My best friend, the DJ, had a best friend, another DJ, Angel(not his real name). Angel was good-looking, talented, sweet–and dying of AIDS. A few weeks before his death, Angel made one last mix tape which he called, “The Anguish.” He gave out 5 copies: one to my best friend, three to DJ friends, and one to another friend. My best friend played it in my car many years ago. It spoke to our mutual blues. He told me the story so I listened closely to the melodies and lyrics, how sad and poignant they were, in light of Angel’s imminent death. Then my best friend left the tape in my car.
Despite what I knew, or actually because of it, I made a copy of the tape before returning it to the DJ. There was something precious about Angel’s last mix. Here was pain, tangible, semi-permanent. Here was Angel, who was beneath ground long before I met the DJ, but still a powerful presence. In fact, after I got my own copy of “The Anguish,” I can swear Angel came to me a few times, if only as a sudden chill in the car or a feeling of someone behind me. It’s been years since I’ve listened to the mix but I always think of it.
Now, I’m not dying. But I am depressed. Still. I have returned to the Catholic Planet and I am hoping as I acclimate to its atmosphere, I will shake the cloud over me. I was better for a few days and then yesterday, I sank back into the depths, into my own anguish. I feel guilty because I have it all, or almost all. I have youth and beauty(yes, despite my bouts of self-hatred, I look in the mirror these days and see a pretty girl, not a classic beauty, but an indigenous woman, beautiful and earthy like my grandmother and my foremothers.) I have success and accomplishments. I have a loving family and loyal friends. And, unfortunately, like a mystic, I have the ability to make my own heart want to stop beating.
My new doctor pointed out that I have two problems to resolve in my new program of therapy: my romantic issues and my depression. I used to see them as one and the same or at least intertwined. Upon reflection, I see that I have carried my sadness ever since I was small. I remember sitting in the backyard when we lived in the ghetto part of the Stack and looking at the green grass with tear-filled eyes. I remember sitting on the curb near the elementary school, crying without sobbing, staring into the distance, hoping to see Mami running down the street, as I waited for her to pick me up from kindergarten, as the kindly crossing guard assured me that I would be okay. Mami took ELD classes at the Language Center a few bus stops away and she would have to get my toddler brother from the preschool before rushing to get me. She remembers it, too, and I can tell she feels guilt, after all these decades. One vivid detail I remember is one day we had made construction paper candles with waxy yellow crayon flames. The candle began to droop in my moist palm as I clutched it in my right hand, my favorite red scarf in my left as I rubbed my fists on my face. In my mind, I thought that maybe I wasn’t important enough for Mami to be on time. I was five years old and already my mind was convincing me that the love anyone could be feeling for me wasn’t all that strong.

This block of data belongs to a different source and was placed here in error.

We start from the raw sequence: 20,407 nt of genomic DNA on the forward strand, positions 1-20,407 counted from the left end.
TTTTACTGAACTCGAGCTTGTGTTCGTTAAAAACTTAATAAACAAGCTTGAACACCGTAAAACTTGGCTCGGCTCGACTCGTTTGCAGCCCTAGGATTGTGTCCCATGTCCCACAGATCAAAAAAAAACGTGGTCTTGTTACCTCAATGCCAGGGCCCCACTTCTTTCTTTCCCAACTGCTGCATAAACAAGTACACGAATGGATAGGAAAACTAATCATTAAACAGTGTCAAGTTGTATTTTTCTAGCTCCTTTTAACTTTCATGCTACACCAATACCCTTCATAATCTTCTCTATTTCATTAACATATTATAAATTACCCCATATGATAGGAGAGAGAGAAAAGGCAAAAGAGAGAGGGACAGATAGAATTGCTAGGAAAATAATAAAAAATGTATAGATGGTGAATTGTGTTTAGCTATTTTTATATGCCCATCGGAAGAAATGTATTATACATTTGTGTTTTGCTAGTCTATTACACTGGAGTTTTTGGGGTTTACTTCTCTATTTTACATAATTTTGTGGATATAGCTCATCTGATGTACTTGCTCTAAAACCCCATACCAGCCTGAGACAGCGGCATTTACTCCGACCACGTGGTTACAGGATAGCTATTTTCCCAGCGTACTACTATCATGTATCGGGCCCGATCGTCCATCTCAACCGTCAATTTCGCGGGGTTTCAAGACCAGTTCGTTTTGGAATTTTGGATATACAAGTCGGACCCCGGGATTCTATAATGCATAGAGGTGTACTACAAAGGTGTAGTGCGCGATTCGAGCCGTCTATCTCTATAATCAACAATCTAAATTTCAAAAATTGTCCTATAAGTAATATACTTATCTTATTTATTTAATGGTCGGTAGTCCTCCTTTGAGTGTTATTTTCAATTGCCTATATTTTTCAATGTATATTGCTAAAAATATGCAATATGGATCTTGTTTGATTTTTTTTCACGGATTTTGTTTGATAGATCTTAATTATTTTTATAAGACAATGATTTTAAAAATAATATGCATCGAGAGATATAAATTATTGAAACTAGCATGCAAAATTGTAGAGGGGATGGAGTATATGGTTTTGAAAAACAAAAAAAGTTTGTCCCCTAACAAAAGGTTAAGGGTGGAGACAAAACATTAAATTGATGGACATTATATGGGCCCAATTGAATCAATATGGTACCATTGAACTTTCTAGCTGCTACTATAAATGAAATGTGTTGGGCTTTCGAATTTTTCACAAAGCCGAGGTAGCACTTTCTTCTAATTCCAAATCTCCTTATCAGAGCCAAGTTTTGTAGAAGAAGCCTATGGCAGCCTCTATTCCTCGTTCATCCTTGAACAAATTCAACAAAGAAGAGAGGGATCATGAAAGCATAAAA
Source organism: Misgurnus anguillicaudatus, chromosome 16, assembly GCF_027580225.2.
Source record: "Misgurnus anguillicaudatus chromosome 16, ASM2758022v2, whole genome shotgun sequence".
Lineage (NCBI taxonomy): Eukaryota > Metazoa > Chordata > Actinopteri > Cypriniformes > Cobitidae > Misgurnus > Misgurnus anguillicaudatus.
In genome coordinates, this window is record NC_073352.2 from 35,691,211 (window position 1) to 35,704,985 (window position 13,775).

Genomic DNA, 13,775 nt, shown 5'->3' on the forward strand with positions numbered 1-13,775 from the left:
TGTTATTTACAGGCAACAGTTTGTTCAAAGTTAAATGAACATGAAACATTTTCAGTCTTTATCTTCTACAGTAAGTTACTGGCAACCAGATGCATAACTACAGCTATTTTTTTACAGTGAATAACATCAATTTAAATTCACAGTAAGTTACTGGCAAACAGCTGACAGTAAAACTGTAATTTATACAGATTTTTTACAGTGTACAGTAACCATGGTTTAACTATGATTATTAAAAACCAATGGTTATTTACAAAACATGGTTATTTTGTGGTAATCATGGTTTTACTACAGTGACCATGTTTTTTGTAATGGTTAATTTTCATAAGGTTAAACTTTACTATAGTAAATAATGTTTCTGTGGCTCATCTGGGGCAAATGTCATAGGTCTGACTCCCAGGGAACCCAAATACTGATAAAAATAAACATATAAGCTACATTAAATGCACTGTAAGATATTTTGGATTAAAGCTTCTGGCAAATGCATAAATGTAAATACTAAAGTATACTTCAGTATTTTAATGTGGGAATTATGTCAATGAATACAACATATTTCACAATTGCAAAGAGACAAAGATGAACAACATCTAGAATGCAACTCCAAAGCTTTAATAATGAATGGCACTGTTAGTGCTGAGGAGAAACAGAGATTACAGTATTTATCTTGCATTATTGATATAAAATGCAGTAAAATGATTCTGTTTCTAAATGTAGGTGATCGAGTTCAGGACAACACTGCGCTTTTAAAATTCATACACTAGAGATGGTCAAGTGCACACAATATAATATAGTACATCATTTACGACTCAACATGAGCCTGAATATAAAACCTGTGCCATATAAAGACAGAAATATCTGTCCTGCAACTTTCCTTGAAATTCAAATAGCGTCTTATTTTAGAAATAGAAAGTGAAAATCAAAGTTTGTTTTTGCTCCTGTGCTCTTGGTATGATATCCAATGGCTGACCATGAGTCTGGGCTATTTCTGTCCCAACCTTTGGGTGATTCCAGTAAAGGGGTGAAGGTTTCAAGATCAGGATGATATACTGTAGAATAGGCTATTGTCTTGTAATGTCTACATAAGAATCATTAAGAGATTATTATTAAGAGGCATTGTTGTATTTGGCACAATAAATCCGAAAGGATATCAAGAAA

I cry now as I remember that feeling because it’s the feeling that always returns. It is the feeling that I allow to take over my entire being whenever I am scared or anxious. My doctor says it is my extreme stress reaction and she is right. It’s like a reverse game of possum. I start to die even before the threat arrives. I tell myself to stop living because I am afraid of abandonment. I am afraid I am not lovable.
This is programming. It can be changed. While life experience has taught me that love is fraught with confusion, fear, and the threat of finality, I know that I can be loved. Sometimes I am full of the love around me. Other days, like yesterday, I am clutching that candle and waiting.
*Angel, watch over me. Love me the way you loved my best friend. Give me your strength.